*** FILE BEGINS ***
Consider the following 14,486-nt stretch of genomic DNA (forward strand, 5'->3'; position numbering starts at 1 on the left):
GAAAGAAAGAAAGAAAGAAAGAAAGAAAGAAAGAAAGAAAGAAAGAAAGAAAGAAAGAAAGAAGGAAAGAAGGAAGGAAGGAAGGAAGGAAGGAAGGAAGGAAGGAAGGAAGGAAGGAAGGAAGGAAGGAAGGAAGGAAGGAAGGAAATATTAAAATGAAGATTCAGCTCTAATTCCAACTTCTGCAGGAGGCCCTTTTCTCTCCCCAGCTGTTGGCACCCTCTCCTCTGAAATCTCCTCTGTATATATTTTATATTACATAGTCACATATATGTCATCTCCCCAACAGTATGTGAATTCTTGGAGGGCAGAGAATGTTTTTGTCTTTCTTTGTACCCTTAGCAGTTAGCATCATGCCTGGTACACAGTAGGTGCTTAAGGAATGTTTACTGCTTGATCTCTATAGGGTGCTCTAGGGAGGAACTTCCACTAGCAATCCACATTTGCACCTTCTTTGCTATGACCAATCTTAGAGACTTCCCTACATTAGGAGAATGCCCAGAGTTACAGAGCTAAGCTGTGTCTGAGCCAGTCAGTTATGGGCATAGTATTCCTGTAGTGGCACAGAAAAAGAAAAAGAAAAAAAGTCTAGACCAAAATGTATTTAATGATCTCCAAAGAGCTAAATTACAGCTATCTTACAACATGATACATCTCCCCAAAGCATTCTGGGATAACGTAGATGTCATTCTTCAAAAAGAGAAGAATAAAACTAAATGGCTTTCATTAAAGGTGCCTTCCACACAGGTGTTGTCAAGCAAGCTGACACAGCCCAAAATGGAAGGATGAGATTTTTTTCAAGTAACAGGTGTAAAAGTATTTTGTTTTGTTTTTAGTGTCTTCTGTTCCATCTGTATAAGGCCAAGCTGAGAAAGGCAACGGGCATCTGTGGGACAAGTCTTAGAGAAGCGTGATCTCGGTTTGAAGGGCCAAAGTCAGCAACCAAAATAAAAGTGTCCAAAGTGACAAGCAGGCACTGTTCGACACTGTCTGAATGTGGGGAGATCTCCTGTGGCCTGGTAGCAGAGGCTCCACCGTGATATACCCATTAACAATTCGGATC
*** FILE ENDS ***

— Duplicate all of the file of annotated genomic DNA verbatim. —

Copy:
Consider the following 14,486-nt stretch of genomic DNA (forward strand, 5'->3'; position numbering starts at 1 on the left):
GAAAGAAAGAAAGAAAGAAAGAAAGAAAGAAAGAAAGAAAGAAAGAAAGAAAGAAAGAAAGAAGGAAAGAAGGAAGGAAGGAAGGAAGGAAGGAAGGAAGGAAGGAAGGAAGGAAGGAAGGAAGGAAGGAAGGAAGGAAGGAAGGAAATATTAAAATGAAGATTCAGCTCTAATTCCAACTTCTGCAGGAGGCCCTTTTCTCTCCCCAGCTGTTGGCACCCTCTCCTCTGAAATCTCCTCTGTATATATTTTATATTACATAGTCACATATATGTCATCTCCCCAACAGTATGTGAATTCTTGGAGGGCAGAGAATGTTTTTGTCTTTCTTTGTACCCTTAGCAGTTAGCATCATGCCTGGTACACAGTAGGTGCTTAAGGAATGTTTACTGCTTGATCTCTATAGGGTGCTCTAGGGAGGAACTTCCACTAGCAATCCACATTTGCACCTTCTTTGCTATGACCAATCTTAGAGACTTCCCTACATTAGGAGAATGCCCAGAGTTACAGAGCTAAGCTGTGTCTGAGCCAGTCAGTTATGGGCATAGTATTCCTGTAGTGGCACAGAAAAAGAAAAAGAAAAAAAGTCTAGACCAAAATGTATTTAATGATCTCCAAAGAGCTAAATTACAGCTATCTTACAACATGATACATCTCCCCAAAGCATTCTGGGATAACGTAGATGTCATTCTTCAAAAAGAGAAGAATAAAACTAAATGGCTTTCATTAAAGGTGCCTTCCACACAGGTGTTGTCAAGCAAGCTGACACAGCCCAAAATGGAAGGATGAGATTTTTTTCAAGTAACAGGTGTAAAAGTATTTTGTTTTGTTTTTAGTGTCTTCTGTTCCATCTGTATAAGGCCAAGCTGAGAAAGGCAACGGGCATCTGTGGGACAAGTCTTAGAGAAGCGTGATCTCGGTTTGAAGGGCCAAAGTCAGCAACCAAAATAAAAGTGTCCAAAGTGACAAGCAGGCACTGTTCGACACTGTCTGAATGTGGGGAGATCTCCTGTGGCCTGGTAGCAGAGGCTCCACCGTGATATACCCATTAACAATTCGGATC